McVeigh and Breivik: Cowards of Chaos
A little more than a week ago, on 22 July, Norway suffered a devastating attack when Anders Behring Breivik first detonated a bomb in Oslo’s government quarter and then engaged in a child-centered killing spree on a nearby island retreat. Breivik has claimed responsibility though not criminal culpability for his actions, surely a chilling distinction.
Here in America some may unfortunately restrain their horror based on our experience with terror and the number killed–77. It is worthwhile to remember, however, that Norway is a very small country with less than 5 million citizens—77 is a huge number. Were the same proportion of our population to be killed in the US, the number of dead would be just under 5,000: many more fatalities than Oklahoma City, WTC 93 and 9/11 combined.
Breivik, so he says, is motivated by the outsized task of saving Europe from the scourges of multi-culturalism, specifically the integration of Muslims into western society typically through robust immigration policies. He has been variously described as "far-right", "ultranationalist" and an "Islamophobe." Initial descriptions of Breivik as "Christian Fundamentalist" have now been withdrawn as he discarded Christianity as a religion though he considers himself "culturally Christian", whatever that means.
Regardless of his stated reasons or his political proclivities, he chose as his target the current Norwegian government, by bombing it, and the future government, by attempting to destroy its formative members and leaders. Having killed dozens, he sheepishly surrendered to police as they arrived on the island of Utoya. So much for being a crusader.
An early blogger took exception with a characterization of Breivik as a Norwegian Tim McVeigh. For good or ill, that is exactly what he is.
Curiously, after perpetrating their heinous acts they chose to attempt to escape on the one hand and to meekly surrender on the other. Why?
They are most certainly cowards—they chose to attack unarmed defenseless civilians—Breivik specifically chose children and McVeigh referred to the daycare dead in Oklahoma City as collateral damage.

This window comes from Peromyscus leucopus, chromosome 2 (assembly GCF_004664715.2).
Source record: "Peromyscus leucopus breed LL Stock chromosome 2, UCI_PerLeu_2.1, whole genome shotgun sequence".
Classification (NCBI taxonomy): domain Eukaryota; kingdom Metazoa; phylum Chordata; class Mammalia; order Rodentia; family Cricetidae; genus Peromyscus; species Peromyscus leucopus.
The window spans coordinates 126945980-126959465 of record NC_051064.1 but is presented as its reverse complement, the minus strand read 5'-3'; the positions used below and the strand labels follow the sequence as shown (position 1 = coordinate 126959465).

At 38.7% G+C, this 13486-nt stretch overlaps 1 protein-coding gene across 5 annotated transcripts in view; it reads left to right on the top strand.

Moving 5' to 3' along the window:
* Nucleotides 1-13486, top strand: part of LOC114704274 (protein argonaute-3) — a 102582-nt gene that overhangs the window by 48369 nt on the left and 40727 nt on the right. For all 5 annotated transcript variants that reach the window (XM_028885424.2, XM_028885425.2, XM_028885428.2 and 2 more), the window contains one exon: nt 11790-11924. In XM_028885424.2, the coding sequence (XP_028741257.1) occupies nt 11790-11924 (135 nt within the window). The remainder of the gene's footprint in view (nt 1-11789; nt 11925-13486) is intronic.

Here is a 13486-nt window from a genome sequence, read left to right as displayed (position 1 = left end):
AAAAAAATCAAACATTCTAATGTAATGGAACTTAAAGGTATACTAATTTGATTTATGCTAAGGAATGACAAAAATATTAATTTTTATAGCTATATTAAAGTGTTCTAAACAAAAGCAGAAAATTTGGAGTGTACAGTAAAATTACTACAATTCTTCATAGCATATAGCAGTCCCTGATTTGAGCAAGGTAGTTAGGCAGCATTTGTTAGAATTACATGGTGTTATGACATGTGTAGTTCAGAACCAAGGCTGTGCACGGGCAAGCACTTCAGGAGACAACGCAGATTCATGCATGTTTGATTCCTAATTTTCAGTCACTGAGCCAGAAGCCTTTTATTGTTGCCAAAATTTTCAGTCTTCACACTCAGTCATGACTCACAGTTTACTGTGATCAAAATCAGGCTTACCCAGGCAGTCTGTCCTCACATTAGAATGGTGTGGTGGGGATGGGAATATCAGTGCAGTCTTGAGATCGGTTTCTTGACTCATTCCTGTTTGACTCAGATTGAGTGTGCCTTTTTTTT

(And McVeigh’s steely stoicism on the death room gurney doesn’t count because a dearth of emotion is not a sign of bravery or courage but rather a textbook symptom of psychopathy.)
They were both possessed with grandiose visions of themselves where they saw their acts of horror contributing to some greater good. They represent an extreme form of narcissism where human life—other than their own—is without value.
A cherished aspect of free speech is the right to hold and to share views and ideas that others will consider extreme and ill-advised. McVeigh and Breivik prove that we are willing to accept that gift while failing to protect it with even commonsense steps. They prove that a perverted ideology coupled with the tools of destruction can (at least) threaten democracy.
Their weapons of choice were of the "mass destruction" variety. They both employed ammonium nitrate and Breivik used semi-automatic weapons including the Ruger mini-14 and a Glock pistol. (And dum-dum ammunition.) He also obtained ten 30-round magazines from the US. (Who says the US doesn’t export terror?)
It is reported that Norway has a large number of gun owners but a very low rate of gun-related violence so the presumption that they are anti-gun is not borne out. It will be interesting to see if, in the coming months, Norway moves to protect commonsense gun ownership rights while simultaneously stopping the proliferation of the types of guns and gun accessories that allow for mass-death attacks, something the US has utterly failed to accomplish, with Congresswoman Giffords, Judge Roll and others being the most recent "high-profile" victims.
For the last years for which data was available, Norway had 5 homicide gun deaths and the US had 9,484. If we had the same "gun culture" as Norway, a place where hunting and gun ownership is venerated, and by extension their gun homicide rate, US gun homicides would be 307 a year.
We should ponder that.
……….. Eric Lamar